Quick Upgrades: 3 Home Improvement Projects You Can Tackle in an Afternoon
News from The People Speak Out:

Paging through a home magazine or hecking out a swanky home improvement blog can leave you feeling depressed and overwhelmed because of the state of your home. Without the time and funds to give your home a complete makeover, you might feel like you’ll never get to update your space. Luckily, some home improvement projects can make a huge difference in your rooms without spending a ton of time or money on the project. Even if you don’t have the Extreme Makeover: Home Edition crew working on your house, you can still make a big impact with an afternoon and a minuscule budget.

  1. Rearrange your wall art. Whether you have family pictures, vinyl lettering or other art on the wall, taking an afternoon to take down your pieces and reconfigure them is a cheap and easy way to change the general feel of a room. With a more streamlined appearance, you might even notice that a room feels bigger. To save time and money on hanging pictures and other art, first cut a piece of butcher paper the same size as your wall space. You can then position the pictures around the paper until you’re happy with the layout. Use a pencil to trace around the pictures to remember their sizes and then use painter’s tape to hang the paper on the wall. You can then hang your art over the…………… continues on The People Speak Out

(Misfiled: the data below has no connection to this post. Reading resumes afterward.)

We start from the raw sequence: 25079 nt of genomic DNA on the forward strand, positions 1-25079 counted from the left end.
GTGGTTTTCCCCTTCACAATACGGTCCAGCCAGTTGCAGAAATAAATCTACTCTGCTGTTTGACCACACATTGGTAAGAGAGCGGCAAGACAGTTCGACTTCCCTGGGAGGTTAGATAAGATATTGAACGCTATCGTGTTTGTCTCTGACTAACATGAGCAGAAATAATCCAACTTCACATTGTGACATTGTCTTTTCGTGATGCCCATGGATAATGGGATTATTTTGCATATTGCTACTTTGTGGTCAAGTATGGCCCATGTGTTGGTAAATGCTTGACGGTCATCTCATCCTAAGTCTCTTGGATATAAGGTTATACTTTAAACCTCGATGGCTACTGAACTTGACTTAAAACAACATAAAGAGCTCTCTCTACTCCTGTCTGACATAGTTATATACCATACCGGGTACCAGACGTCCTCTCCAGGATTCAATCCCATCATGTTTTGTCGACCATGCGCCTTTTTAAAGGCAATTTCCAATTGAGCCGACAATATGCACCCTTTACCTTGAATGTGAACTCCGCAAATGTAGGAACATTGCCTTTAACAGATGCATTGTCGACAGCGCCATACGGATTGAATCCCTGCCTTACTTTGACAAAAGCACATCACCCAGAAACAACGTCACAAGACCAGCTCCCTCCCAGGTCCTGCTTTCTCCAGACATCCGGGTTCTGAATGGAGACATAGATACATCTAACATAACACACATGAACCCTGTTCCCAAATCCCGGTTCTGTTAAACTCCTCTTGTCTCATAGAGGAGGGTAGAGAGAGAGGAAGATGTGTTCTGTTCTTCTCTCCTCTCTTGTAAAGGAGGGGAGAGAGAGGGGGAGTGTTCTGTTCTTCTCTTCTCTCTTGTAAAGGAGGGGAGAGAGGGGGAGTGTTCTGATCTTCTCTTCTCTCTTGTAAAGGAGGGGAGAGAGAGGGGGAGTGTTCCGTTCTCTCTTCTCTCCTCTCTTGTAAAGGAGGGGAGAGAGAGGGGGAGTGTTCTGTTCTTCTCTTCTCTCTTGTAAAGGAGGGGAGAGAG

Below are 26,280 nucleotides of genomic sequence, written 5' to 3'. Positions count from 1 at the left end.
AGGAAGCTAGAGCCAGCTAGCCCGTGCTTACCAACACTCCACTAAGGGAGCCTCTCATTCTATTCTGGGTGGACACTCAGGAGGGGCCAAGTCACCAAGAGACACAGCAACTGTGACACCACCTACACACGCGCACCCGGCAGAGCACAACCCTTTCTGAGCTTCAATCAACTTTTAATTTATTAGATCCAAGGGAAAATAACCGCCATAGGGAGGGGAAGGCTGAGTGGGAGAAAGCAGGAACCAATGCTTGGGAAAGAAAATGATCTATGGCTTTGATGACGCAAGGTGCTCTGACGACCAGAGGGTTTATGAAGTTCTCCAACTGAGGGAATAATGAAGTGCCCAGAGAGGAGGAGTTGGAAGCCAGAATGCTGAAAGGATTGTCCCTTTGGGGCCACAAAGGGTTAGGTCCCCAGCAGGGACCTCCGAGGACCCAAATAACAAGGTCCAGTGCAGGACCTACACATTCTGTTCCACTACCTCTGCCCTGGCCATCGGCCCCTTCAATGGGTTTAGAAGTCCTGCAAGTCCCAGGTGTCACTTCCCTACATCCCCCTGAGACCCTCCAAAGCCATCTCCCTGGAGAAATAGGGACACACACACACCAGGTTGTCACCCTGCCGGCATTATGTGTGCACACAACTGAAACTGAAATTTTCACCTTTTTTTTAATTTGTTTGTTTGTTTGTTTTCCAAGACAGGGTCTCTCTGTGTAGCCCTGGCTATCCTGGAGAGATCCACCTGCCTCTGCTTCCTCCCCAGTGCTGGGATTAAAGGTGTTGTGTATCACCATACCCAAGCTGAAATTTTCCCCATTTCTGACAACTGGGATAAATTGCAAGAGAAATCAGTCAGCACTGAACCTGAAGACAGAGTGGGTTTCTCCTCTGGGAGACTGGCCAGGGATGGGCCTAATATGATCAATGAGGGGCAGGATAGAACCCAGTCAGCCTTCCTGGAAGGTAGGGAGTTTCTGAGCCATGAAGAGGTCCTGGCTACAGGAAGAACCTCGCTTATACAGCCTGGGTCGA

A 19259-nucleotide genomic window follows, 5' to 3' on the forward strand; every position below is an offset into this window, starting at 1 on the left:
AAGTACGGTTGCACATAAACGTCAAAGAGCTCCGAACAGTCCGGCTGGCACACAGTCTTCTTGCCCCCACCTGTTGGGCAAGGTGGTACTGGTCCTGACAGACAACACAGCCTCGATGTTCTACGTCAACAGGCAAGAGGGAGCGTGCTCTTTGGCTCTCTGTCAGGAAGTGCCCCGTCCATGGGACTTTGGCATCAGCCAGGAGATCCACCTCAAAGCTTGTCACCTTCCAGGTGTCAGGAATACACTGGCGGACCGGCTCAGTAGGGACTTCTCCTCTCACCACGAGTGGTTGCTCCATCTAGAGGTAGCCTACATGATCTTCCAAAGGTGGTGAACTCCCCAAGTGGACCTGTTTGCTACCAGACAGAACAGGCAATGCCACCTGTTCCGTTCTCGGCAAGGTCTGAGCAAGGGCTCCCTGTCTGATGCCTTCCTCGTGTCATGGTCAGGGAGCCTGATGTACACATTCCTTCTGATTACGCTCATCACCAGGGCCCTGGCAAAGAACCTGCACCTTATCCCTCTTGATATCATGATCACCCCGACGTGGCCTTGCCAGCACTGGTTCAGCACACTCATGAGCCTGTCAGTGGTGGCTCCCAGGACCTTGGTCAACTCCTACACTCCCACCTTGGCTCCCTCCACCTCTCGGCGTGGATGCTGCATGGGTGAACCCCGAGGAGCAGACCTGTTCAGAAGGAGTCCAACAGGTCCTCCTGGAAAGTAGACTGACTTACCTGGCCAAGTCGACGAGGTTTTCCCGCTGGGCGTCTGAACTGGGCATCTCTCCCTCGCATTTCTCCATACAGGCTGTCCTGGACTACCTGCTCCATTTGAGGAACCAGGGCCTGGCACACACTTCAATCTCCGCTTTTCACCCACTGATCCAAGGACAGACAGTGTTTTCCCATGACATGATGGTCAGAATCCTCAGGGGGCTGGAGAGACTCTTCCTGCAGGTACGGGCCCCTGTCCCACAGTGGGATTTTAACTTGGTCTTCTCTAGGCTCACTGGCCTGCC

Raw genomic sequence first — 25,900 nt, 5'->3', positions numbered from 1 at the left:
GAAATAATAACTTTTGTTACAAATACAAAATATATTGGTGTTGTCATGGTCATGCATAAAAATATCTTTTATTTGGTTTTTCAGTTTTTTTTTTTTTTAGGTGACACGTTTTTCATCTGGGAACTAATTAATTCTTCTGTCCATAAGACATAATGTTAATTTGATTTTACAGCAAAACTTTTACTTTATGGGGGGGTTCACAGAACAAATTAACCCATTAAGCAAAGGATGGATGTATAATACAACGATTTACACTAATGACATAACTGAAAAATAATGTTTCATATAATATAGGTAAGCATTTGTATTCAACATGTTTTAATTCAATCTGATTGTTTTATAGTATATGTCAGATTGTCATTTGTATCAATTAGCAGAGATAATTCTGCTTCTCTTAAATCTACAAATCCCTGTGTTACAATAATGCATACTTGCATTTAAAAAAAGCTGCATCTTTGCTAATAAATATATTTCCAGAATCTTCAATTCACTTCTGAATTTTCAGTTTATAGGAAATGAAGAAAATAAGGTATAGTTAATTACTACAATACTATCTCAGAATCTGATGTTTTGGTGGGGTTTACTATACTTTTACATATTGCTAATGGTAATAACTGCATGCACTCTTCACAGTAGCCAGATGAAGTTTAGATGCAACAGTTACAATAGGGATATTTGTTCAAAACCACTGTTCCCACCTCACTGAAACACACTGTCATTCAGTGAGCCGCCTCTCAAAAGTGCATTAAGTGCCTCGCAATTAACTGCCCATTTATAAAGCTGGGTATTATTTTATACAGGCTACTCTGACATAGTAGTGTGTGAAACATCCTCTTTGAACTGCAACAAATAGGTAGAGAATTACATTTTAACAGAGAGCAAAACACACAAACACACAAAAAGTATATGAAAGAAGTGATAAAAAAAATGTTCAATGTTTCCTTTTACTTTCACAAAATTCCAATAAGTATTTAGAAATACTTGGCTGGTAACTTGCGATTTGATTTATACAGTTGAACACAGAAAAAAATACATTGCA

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Five features today’s buyers want in a home
News from Las Vegas Review-Journal:

Posted: Jan. 28, 2012 | 2:03 a.m.

Homeowners who are thinking about selling this year should be aware of what today’s buyers are looking for in a home. It will affect what you should do to get your home ready for sale and how you should price it.

A survey by the National Association of Realtors in 2011 found that buyers favor walkable neighborhoods that are close to shops, restaurants and local businesses over neighborhoods that require more driving between home, work and recreation.

According to the survey, 77 percent of the respondents said they would look for pedestrian-friendly neighborhoods. Improvement in public transportation was favored over building new roads.

Most buyers (80 percent) still prefer to live in a single-family, detached home as long as it doesn’t require a longer commute. Although space is important to most buyers, 59 percent said they would accept a smaller home if it cut 20 minutes off the commute time.

Does this mean your chances of selling are slim if you don’t have a high walk score? No, but proximity to a popular commercial area usually brings a higher price.

In Oakland, Calif., this is evident if you compare the Rockridge area with the Oakland Hills. The housing recession has hit the entire area, but Rockridge prices have dropped less than home prices in the Oakland Hills.

One Rockr…………… continues on Las Vegas Review-Journal

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